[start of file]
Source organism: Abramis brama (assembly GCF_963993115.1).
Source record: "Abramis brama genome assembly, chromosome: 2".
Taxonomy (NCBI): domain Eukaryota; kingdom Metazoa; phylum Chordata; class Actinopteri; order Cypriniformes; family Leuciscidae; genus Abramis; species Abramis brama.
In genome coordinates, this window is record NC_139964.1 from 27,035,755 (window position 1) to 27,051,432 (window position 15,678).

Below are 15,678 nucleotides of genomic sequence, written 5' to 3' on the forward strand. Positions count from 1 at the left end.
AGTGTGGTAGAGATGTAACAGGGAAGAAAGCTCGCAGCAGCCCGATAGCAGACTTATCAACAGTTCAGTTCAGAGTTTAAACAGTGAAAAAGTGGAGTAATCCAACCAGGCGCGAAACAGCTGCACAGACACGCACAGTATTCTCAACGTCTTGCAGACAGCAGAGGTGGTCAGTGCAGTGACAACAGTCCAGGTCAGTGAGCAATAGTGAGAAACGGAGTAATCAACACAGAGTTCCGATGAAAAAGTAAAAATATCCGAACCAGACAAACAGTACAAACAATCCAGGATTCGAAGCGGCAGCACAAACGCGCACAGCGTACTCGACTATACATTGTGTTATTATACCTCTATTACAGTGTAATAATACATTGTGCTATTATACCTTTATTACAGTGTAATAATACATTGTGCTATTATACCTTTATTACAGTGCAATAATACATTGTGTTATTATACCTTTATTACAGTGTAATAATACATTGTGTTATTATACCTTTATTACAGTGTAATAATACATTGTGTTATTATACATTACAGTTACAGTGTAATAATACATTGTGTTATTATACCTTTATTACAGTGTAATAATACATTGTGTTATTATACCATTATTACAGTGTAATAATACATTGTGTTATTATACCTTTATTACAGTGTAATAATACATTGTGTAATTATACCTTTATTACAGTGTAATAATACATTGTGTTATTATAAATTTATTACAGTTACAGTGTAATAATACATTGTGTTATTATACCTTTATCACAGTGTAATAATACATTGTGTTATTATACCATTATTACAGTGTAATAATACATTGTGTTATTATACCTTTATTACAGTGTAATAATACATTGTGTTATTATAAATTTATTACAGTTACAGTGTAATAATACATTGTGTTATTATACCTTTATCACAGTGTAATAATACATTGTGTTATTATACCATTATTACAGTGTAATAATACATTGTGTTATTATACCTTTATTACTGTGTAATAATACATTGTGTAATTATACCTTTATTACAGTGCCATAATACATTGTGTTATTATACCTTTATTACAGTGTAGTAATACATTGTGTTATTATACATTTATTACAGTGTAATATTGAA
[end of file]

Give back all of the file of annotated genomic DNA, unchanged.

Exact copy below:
Source organism: Abramis brama (assembly GCF_963993115.1).
Source record: "Abramis brama genome assembly, chromosome: 2".
Taxonomy (NCBI): domain Eukaryota; kingdom Metazoa; phylum Chordata; class Actinopteri; order Cypriniformes; family Leuciscidae; genus Abramis; species Abramis brama.
In genome coordinates, this window is record NC_139964.1 from 27,035,755 (window position 1) to 27,051,432 (window position 15,678).

Below are 15,678 nucleotides of genomic sequence, written 5' to 3' on the forward strand. Positions count from 1 at the left end.
AGTGTGGTAGAGATGTAACAGGGAAGAAAGCTCGCAGCAGCCCGATAGCAGACTTATCAACAGTTCAGTTCAGAGTTTAAACAGTGAAAAAGTGGAGTAATCCAACCAGGCGCGAAACAGCTGCACAGACACGCACAGTATTCTCAACGTCTTGCAGACAGCAGAGGTGGTCAGTGCAGTGACAACAGTCCAGGTCAGTGAGCAATAGTGAGAAACGGAGTAATCAACACAGAGTTCCGATGAAAAAGTAAAAATATCCGAACCAGACAAACAGTACAAACAATCCAGGATTCGAAGCGGCAGCACAAACGCGCACAGCGTACTCGACTATACATTGTGTTATTATACCTCTATTACAGTGTAATAATACATTGTGCTATTATACCTTTATTACAGTGTAATAATACATTGTGCTATTATACCTTTATTACAGTGCAATAATACATTGTGTTATTATACCTTTATTACAGTGTAATAATACATTGTGTTATTATACCTTTATTACAGTGTAATAATACATTGTGTTATTATACATTACAGTTACAGTGTAATAATACATTGTGTTATTATACCTTTATTACAGTGTAATAATACATTGTGTTATTATACCATTATTACAGTGTAATAATACATTGTGTTATTATACCTTTATTACAGTGTAATAATACATTGTGTAATTATACCTTTATTACAGTGTAATAATACATTGTGTTATTATAAATTTATTACAGTTACAGTGTAATAATACATTGTGTTATTATACCTTTATCACAGTGTAATAATACATTGTGTTATTATACCATTATTACAGTGTAATAATACATTGTGTTATTATACCTTTATTACAGTGTAATAATACATTGTGTTATTATAAATTTATTACAGTTACAGTGTAATAATACATTGTGTTATTATACCTTTATCACAGTGTAATAATACATTGTGTTATTATACCATTATTACAGTGTAATAATACATTGTGTTATTATACCTTTATTACTGTGTAATAATACATTGTGTAATTATACCTTTATTACAGTGCCATAATACATTGTGTTATTATACCTTTATTACAGTGTAGTAATACATTGTGTTATTATACATTTATTACAGTGTAATATTGAA